It's a lot of work, but it makes a world of difference in the attitude of the bike, and was well worth it for me.
 

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Discussion Starter #11
Thanks Ironsky!


Today was a rough day, fighting a migraine. So that means no (real) work on the bike today. I did, however, play a little and put the levers on the bar to see how they looked (I think it's going to be so cool!)


I do have a question - what do the little plug-ins on the levers do? Do I need them?
 

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One is the clutch switch and the other the front brake switch. A guy could do without them I guess, but you loose some function with starting in gear and the front brake lever turning on the brake light.
 

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If you decide to do away with them, you might want to just permanently close the clutch switch circuit somewhere under the seat etc. so the bike "thinks" you've got the clutch in. I'm not 100% sure that the switch is open - but I'm pretty sure activating the switch closes the circuit. That way you don't loose functionality of that. You could always just run a jumper with two male terminals between them and see if it works, then just connect those wires somewhere around the neck before they get to the handlebars.

From a safety standpoint, I would not recommend doing away with the front brake switch though.
 

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Discussion Starter #15
I already re-wired them :) Both were things I feel I should keep. Didn't get much else done today, too many migraines. I do have an ETA on the rest of the parts (early next week), so that will be nice.
 

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I'm stoked to see someone doing almost exactly what I plan to do with my 2006 Sabre, that way I can see how well it works before I spend the cash!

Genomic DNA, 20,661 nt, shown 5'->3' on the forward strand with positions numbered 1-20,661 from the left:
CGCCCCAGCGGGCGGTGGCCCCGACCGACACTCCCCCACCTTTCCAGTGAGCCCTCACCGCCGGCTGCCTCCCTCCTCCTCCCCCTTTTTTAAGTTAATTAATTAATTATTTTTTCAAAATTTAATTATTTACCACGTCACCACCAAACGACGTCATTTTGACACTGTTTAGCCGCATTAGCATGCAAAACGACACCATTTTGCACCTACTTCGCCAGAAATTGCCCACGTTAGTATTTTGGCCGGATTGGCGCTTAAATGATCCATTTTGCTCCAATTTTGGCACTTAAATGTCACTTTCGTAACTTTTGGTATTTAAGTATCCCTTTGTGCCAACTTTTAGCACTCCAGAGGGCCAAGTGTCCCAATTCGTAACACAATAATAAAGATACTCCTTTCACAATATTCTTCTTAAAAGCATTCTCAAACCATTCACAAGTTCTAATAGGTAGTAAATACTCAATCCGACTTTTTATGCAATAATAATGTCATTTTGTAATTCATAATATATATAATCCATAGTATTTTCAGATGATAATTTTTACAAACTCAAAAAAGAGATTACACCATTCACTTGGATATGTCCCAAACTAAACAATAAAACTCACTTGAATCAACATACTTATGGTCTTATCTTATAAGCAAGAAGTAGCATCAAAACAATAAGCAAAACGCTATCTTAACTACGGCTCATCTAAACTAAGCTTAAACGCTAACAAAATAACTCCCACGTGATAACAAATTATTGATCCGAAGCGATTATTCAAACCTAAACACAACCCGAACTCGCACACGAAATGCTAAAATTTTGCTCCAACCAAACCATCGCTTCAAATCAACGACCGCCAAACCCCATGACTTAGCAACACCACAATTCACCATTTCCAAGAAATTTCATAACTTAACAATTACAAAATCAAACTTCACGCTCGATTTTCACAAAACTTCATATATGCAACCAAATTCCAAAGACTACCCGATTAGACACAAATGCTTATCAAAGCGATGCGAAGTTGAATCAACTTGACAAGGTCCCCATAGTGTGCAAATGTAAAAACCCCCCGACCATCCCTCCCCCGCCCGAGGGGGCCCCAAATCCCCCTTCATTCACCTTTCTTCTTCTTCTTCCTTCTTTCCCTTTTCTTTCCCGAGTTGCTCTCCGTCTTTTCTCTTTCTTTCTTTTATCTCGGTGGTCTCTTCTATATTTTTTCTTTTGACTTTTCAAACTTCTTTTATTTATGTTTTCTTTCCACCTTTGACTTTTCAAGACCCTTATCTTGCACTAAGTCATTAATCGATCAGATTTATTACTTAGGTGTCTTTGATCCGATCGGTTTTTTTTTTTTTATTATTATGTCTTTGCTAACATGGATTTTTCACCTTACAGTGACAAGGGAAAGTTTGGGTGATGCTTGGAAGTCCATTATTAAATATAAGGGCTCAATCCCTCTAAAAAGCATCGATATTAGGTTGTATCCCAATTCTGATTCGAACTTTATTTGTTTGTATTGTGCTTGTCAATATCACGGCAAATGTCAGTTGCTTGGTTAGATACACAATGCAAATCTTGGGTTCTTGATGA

I've been looking at Blue Collar Bobbers for several weeks now, but haven't pulled the trigger because I'm about to be gone for 6 months. The way yours looks in that side profile shot just gave me the validation I was looking for; I'm gonna start budgeting now so I can get mine done early next year.

I am planning on either a Z-bar or mini-apes for mine, not really a fan of the drag bar, personally. But, I figure that's ok, this is your bike, and mine is mine...

Can't wait to see it finished!
 

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The clutch handle switch and the Transmission-in-Neutral switch provide the ground for the starter button so that one or the other has to be closed when you press the starter button to activate the relay.
 

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Discussion Starter #18
Ok, next question: I am going keyless with this project! The ignition was easy; however, I am having a hard time with the gas cap. I don't want a locking gas cap - any ideas on how to replace the stock gas cap with a "custom" one?
 

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Discussion Starter #19
New question - how do I empty the gas tank? I'm doing prep work for painting today, and need the gas tank completely empty.


I already drained it, and took it off the bike, but there's still a little sloshing around in the tank. I didn't really pay attention to it this morning (still not fully awake) and washing out the tank when it hit me - I now have water, soap, and gas mixed in my tank and I don't know how to get all of it out.


Any help would be appreciated!!